Prime Minister David Cameron admitted he was 'sad' that some of his closest allies will be campaigning for Britain to leave the EU but denied that he is losing his campaign, claiming that even his biggest political opponent, Labour leader Jeremy Corbyn, is on his side. Cameron was appearing on the Andrew Marr show on the BBC on 21 February, as he started his campaign to keep Britain in the EU after announcing the date of the referendum as 23 June, the previous day.
On the day of the announcement, seven members of his lined up against Cameron, including close ally Michael Gove. Boris Johnson, London mayor and MP for Uxbridge and South Ruislip, is also expected to support the 'Leave' campaign.
Cameron said: "Of course I am sad that a close friend of mine, Michael, is on the other side of this argument. What I would say to him – and Boris – is that the prospect of linking arms with George Galloway and Nigel Farage is a leap into the dark. You always have people who think we will be better off out."
Cameron calls on Corbyn's support
When Marr suggested Cameron was already losing the argument as well as key members he answered: "I don't think we are losing this. I would say many things about Jeremy Corbyn but I would never describe him as a member of the establishment, but he is on my side."
Cameron insisted that the crucial cabinet meeting was 'civilised' despite the dissenting voices, and said he would start his campaign for the referendum stressing the message that Britain will be 'stronger and safer' as a member of the EU.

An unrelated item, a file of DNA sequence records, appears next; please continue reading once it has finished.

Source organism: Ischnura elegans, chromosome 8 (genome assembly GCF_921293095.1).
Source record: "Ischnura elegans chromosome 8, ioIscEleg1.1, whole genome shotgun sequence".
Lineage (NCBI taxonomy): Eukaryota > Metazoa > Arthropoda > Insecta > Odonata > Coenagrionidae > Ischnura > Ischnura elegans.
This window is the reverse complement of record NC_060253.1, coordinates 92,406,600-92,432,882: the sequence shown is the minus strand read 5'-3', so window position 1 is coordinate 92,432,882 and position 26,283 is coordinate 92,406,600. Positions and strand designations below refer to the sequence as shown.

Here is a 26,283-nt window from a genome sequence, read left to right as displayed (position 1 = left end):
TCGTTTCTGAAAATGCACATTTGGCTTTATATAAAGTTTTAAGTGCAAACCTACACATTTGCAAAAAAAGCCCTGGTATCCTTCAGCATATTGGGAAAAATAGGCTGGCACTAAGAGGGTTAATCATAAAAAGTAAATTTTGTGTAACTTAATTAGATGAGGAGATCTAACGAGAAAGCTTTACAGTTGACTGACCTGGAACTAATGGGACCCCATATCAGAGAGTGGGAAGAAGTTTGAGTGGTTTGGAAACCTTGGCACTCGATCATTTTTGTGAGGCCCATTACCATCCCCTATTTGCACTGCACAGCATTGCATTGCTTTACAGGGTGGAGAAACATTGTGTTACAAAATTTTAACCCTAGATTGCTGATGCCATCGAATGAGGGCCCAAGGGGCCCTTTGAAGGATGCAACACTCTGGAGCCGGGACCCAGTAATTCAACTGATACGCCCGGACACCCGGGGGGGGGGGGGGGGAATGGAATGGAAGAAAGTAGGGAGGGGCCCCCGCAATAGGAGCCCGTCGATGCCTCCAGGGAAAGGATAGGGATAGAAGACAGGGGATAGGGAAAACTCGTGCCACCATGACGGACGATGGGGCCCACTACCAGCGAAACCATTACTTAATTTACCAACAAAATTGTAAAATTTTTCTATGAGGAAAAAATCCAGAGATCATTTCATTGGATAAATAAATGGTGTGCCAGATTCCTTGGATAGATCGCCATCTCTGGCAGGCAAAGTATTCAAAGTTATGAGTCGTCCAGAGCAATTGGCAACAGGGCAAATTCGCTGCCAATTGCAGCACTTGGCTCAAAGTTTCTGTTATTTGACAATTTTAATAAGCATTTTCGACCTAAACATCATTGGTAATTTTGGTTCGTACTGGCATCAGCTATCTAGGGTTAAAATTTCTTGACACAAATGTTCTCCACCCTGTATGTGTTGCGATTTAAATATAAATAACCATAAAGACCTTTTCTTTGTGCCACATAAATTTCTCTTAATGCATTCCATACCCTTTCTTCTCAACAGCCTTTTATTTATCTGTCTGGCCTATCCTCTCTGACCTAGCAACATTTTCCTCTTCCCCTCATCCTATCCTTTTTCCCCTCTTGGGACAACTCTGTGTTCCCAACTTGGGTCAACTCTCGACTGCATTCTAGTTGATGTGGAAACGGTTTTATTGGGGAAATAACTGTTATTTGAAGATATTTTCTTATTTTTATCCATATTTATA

"I care about Britain being able to stop stuff, standing up to Vladimir Putin, Iran, having that table inside the EU, this is about our national interest. We'll be better off in, and I'll be taking that message round the country for the next four months. This is a hard-headed calculation. How do you stay strong with Isil [Islamic State] to the south and Putin to the east?"
PM will not quit
The PM did admit that his negotiations were not completely successful, losing out on key points such as benefits for migrants, one of Gove's particular bugbears. Cameron admitted: "I love this country very passionately – I do not love the institutions of Brussels. But it's to get the best of both worlds in this amended EU that I have fought for."
The prime minister stressed though that if the referendum goes against him he will remain as PM. "I stood on a promise I made three years ago. Now we make the commitment and the people will decide. I will meet their instruction."